**A**n email I got today from Heng Zhou wondered about the validity of the above form of the ARS algorithm. As printed in our book Monte Carlo Statistical Methods. The worry is that in the original version of the algorithm the envelope of the log-concave target f(.) is only updated for rejected values. My reply to the question is that there is no difference in the versions towards returning a value simulated from f, since changing the envelope between simulations does not modify the accept-reject nature of the algorithm. There is no issue of dependence between the simulations of this adaptive accept-reject method, all simulations remain independent. The question is rather one about efficiency, namely does it pay to update the envelope(s) when accepting a new value and I think it does because the costly part is the computation of f(x), rather than the call to the piecewise-exponential envelope. Correct me if I am wrong!

## Archive for Monte Carlo Statistical Methods

## ARS: when to update?

Posted in Books, Kids, Statistics, University life with tags accept-reject algorithm, ARS, log-concave functions, Monte Carlo Statistical Methods, typos, Wally Gilks on May 25, 2017 by xi'an## and another one on nested sampling

Posted in Books, Statistics with tags adaptive Monte Carlo algorithm, efficient importance sampling, Monte Carlo Statistical Methods, nested sampling on May 2, 2017 by xi'an**T**he same authors as those of the paper discussed last week arXived a paper on dynamic nested sampling.

“We propose modifying the nested sampling algorithm by dynamically varying the number of “live points” in order to maximise the accuracy of a calculation for some number of posterior sample.”

Some of the material is actually quite similar to the previous paper (to the point I had to check they were not the *same* paper). The authors rightly point out that the main source of variation in the nested sampling approximation is due to the Monte Carlo variability in the estimated volume of the level sets.

The main notion in that paper is that it is acceptable to have a varying number of “live” points in nested sampling provided the weights are correctly accordingly. Adding more of those points as a new “thread” in a region where the likelihood changes rapidly. Addition may occur at any level of the likelihood, in fact, and is determined in the paper by an importance weight being in the upper tail of the importance weights… While the description is rather vague [for instance I do not get the notation in (9)] and the criteria for adding threads somewhat arbitrary, I find interesting that several passes at different precision levels can improve the efficiency of the nested approximation at a given simulation cost. Remains the issue of whether or not this is a sufficient perk for attracting users of other simulation techniques to the nested galaxy…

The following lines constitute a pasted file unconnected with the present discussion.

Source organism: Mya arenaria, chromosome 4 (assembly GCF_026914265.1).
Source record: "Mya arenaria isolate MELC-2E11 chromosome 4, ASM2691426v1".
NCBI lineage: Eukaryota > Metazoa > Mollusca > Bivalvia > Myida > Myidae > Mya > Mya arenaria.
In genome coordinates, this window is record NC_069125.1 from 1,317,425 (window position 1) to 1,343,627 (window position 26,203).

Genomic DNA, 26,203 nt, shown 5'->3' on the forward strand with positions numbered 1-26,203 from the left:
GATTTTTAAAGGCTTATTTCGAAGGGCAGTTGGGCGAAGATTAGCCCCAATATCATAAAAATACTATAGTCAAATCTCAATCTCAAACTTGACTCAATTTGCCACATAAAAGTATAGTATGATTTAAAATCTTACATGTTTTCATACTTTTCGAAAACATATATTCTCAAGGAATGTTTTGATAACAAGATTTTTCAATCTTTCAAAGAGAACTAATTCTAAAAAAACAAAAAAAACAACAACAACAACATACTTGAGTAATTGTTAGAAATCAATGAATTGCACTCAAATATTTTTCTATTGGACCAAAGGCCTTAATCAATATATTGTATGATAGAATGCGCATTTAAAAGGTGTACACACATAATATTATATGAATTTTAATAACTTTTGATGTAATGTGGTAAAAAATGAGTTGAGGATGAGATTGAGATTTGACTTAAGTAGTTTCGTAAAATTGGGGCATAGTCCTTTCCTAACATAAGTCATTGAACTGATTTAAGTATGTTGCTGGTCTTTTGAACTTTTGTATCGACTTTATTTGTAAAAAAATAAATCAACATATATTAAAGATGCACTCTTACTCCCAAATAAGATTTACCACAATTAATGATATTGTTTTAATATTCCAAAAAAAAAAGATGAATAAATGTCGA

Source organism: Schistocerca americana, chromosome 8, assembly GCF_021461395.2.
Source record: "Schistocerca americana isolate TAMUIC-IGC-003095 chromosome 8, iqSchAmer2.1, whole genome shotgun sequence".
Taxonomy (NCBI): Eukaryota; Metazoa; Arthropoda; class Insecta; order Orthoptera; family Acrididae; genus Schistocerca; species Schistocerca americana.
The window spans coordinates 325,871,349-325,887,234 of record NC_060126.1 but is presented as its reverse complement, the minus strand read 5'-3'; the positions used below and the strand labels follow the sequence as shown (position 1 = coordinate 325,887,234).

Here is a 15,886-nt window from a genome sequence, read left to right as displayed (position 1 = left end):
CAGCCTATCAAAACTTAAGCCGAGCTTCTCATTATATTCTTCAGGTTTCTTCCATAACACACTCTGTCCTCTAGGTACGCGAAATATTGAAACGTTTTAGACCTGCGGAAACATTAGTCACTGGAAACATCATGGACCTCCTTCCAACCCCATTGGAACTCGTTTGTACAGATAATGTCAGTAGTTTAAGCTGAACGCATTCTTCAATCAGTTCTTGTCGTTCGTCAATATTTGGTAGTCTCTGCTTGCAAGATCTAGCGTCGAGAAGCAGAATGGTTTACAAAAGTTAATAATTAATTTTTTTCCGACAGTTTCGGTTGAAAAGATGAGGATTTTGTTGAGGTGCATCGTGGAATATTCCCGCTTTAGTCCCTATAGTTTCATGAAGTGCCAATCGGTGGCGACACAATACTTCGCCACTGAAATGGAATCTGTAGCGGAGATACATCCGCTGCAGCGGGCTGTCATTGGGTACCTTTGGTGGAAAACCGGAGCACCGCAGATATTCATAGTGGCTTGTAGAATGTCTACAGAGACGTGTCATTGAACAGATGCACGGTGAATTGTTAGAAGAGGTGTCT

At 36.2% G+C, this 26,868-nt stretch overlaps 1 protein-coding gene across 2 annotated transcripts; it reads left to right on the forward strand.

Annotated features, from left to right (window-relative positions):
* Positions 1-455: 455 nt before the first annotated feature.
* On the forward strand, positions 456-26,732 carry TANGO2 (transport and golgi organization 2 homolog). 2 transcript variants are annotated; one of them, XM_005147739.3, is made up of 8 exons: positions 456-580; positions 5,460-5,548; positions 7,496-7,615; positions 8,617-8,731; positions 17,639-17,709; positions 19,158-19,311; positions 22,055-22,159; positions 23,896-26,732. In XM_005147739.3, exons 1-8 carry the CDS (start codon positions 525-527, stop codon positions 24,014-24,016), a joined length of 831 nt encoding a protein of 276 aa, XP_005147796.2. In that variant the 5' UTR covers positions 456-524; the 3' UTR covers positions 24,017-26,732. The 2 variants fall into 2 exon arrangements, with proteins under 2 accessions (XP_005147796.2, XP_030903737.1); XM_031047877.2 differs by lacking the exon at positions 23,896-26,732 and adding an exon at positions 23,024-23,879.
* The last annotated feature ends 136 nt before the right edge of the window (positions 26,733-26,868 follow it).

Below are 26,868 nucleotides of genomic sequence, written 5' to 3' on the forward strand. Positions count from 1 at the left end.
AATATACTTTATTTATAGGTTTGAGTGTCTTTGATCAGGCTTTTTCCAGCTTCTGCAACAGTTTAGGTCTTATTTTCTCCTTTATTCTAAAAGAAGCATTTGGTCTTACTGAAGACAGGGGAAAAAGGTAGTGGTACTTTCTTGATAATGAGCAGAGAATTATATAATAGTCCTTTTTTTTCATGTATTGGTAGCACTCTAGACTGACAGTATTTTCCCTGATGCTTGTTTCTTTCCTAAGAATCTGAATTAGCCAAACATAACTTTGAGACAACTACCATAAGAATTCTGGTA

## what does more efficient Monte Carlo mean?

Posted in Books, Kids, R, Statistics with tags cross validated, efficiency, inverse cdf, Monte Carlo Statistical Methods, R, simulation, ziggurat algorithm on March 17, 2017 by xi'an

“I was just thinking that there might be a magic trick to simulate directly from this distribution without having to go for less efficient methods.”

In a simple question on X validated a few days ago [about simulating from x²φ(x)] popped up the remark that the person asking the question wanted a direct simulation method for higher efficiency. Compared with an accept-reject solution. Which shows a misunderstanding of what “efficiency” means on Monte Carlo situations. If it means anything, I would think it is reflected in the average time taken to return one simulation and possibly in the worst case. But there is no reason to call an inverse cdf method more efficient than an accept reject or a transform approach since it all depends on the time it takes to make the inversion compared with the other solutions… Since inverting the closed-form cdf in this example is much more expensive than generating a Gamma(½,½), and taking plus or minus its root, this is certainly the case here. Maybe a ziggurat method could be devised, especially since x²φ(x)<φ(x) when |x|≤1, but I am not sure it is worth the effort!